Due to conflicting and competing priorities, the agile process can inadvertently fall prey to delayed patch implementation, which can leave organizations (and their users) exposed to outside attacks from bad actors and malicious third parties. In 2019, the multinational consumer credit reporting agency Equifax, headquartered in Atlanta, Georgia, was fined $575 million as a consequence of a data breach that was directly caused by a failure to patch a vulnerability. The resulting breach, which occurred over a period of several months, exposed millions of customers’ personally identifiable information (PII) – including their names, their addresses and date of birth, Social Security information, and other PII that easily could result in widespread fraud and identity theft.
While the examples may not be a direct result of a failure due to security being left out of the Agile development process, they are sobering (and very public) reminders of the consequences of software supply chain and patching vulnerabilities that can easily be the result of doing so. Ultimately, cybersecurity failure and the liability for the resulting PR fallout are considered the responsibility of the organization’s CISO and their department. As such, it is imperative this is addressed by their inclusion in the process or by the informed automation of their responsibilities – without detriment to the software production process.
One of the downsides to the agile process is that the push towards rapid development and flexibility can often be less secure – where cybersecurity can take a back seat and the use of third-party code, to facilitate swift development, is common. In many ways, and invariably unintentionally, security can be a postscript in the push to release.
It is important for cybersecurity teams to consider this and to react accordingly. In an ideal scenario, team representatives – indeed, agile cybersecurity team specialists – should be a part of the agile development process. It may be that organizational cybersecurity teams are already using an agile (or Scrum) framework to improve the development, implementation, deployment, and management of their own internal projects. If so, there may be an opportunity to work more closely with any software development process that is using the same methodology, and the IT security Scrum Master (and, by association, their team) can be a sympathetic and ever-present participant (and consideration) in their day-to-day iterative development process.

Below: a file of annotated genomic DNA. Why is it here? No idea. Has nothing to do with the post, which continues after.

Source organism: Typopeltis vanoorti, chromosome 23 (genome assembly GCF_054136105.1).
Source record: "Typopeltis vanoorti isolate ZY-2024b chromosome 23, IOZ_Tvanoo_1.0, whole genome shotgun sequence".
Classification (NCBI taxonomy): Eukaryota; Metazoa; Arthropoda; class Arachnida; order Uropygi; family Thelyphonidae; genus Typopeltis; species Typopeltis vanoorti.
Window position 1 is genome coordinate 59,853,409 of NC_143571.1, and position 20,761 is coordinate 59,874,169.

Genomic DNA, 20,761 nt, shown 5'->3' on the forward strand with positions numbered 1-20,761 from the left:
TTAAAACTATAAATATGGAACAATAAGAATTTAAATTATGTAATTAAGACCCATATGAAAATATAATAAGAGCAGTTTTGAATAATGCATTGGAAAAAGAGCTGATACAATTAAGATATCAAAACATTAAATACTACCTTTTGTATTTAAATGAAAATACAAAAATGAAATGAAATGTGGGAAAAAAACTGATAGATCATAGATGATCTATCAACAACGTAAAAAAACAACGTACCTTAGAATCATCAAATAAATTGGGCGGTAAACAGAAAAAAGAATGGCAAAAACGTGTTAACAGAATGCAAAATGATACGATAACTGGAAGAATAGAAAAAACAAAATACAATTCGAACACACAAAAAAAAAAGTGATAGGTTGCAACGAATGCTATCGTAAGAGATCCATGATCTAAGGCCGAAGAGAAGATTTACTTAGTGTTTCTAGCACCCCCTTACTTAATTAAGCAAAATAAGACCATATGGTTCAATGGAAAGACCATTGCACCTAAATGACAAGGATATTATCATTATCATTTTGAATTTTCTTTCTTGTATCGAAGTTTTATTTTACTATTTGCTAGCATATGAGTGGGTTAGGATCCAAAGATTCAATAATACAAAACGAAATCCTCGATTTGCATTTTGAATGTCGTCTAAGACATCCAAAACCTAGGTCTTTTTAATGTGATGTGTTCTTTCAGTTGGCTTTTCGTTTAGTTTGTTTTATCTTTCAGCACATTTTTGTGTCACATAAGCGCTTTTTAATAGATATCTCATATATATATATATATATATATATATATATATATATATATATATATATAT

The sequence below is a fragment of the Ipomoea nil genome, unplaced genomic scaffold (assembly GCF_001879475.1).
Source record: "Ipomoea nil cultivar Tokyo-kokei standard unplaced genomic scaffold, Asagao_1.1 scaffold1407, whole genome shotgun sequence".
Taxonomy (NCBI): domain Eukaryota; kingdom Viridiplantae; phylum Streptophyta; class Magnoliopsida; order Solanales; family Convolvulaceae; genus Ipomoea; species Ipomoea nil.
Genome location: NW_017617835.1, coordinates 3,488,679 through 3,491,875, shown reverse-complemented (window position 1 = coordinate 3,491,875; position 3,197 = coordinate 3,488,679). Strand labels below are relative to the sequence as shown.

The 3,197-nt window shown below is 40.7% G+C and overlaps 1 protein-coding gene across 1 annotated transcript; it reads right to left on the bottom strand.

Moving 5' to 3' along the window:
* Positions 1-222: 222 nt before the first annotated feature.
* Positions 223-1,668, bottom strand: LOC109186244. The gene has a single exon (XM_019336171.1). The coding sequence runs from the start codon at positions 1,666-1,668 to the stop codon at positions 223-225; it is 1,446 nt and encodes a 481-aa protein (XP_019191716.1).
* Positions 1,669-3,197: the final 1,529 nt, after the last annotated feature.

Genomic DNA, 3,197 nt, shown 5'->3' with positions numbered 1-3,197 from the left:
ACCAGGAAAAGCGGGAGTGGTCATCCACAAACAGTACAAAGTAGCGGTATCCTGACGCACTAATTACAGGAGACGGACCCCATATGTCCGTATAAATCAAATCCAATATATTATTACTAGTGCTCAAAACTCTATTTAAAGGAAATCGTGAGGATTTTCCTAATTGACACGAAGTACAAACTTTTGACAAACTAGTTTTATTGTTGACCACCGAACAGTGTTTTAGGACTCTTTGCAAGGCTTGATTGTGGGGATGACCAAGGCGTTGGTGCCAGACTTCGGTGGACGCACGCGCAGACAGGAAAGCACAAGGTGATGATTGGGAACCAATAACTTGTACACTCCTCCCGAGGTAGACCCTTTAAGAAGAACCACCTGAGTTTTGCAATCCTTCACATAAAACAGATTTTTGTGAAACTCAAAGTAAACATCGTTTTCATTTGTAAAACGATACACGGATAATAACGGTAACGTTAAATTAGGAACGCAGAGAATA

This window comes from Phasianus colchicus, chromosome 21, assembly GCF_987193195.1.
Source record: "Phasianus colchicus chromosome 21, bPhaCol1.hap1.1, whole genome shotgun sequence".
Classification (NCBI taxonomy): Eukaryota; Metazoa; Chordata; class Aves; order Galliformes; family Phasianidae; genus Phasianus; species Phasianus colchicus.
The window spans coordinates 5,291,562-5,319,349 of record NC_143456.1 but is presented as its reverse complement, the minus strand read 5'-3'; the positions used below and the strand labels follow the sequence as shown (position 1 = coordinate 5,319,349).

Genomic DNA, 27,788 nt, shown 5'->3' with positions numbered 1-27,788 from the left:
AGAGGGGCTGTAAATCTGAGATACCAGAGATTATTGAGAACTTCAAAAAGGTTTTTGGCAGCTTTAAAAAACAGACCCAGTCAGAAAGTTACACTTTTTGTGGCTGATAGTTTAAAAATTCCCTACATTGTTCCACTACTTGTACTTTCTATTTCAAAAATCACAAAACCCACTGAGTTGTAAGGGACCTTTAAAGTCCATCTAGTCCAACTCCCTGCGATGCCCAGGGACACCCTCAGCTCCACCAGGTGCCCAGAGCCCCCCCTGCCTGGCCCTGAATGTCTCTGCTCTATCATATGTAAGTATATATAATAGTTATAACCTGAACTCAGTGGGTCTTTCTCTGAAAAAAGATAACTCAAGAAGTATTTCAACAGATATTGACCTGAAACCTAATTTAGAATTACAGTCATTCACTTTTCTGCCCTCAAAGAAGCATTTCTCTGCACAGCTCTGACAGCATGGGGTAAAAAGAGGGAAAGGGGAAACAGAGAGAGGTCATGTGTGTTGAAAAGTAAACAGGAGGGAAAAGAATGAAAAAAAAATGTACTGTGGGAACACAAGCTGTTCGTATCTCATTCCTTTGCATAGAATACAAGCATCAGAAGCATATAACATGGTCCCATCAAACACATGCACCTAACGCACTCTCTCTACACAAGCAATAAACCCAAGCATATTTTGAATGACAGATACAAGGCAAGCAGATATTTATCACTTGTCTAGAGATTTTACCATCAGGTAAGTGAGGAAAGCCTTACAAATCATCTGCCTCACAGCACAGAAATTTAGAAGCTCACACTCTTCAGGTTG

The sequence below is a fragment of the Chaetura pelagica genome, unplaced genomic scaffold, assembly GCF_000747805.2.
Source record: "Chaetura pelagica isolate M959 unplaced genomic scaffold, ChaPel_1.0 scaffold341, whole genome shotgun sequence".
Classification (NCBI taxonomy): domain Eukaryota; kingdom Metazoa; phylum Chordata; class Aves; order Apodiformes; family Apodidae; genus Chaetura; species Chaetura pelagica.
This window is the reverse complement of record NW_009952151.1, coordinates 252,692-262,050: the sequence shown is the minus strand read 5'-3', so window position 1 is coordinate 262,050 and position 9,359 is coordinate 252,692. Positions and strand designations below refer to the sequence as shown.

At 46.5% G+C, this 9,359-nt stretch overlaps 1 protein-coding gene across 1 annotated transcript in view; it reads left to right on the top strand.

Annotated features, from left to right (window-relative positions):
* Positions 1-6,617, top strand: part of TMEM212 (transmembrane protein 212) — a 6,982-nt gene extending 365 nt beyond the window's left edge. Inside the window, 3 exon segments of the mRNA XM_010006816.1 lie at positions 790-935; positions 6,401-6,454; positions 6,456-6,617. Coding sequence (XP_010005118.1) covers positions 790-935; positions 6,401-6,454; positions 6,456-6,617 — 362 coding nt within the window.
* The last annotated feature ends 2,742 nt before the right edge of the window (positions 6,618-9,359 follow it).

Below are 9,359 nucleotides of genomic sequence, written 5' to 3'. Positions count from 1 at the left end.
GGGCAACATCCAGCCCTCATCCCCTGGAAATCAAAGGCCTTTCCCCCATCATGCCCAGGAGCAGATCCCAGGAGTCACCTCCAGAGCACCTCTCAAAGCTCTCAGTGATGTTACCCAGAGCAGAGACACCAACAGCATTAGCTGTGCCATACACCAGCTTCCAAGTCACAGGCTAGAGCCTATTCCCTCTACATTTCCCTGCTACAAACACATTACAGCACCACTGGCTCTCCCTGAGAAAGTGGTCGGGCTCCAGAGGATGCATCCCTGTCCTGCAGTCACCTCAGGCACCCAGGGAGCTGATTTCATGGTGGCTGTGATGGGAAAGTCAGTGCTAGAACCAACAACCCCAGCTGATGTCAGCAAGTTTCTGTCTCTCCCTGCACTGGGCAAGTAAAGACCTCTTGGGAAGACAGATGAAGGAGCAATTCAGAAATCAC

Due to the constraints of team knowledge, frequency of daily stand-up meetings, and the disciplined but frenetic nature of agile, this is not always possible. Having a representative with access and insight into the development process is ideal, and means they can react as the development team does, but agile teams move fast, and busy IT security departments have many other areas of business operations that are competing for their attention – regardless of their own management and development processes. Cybersecurity training for software development teams is a must, but this is a specialist area and a rapidly evolving discipline – as such, training and education can often only offer a small fraction of what’s needed to keep software safe for our users.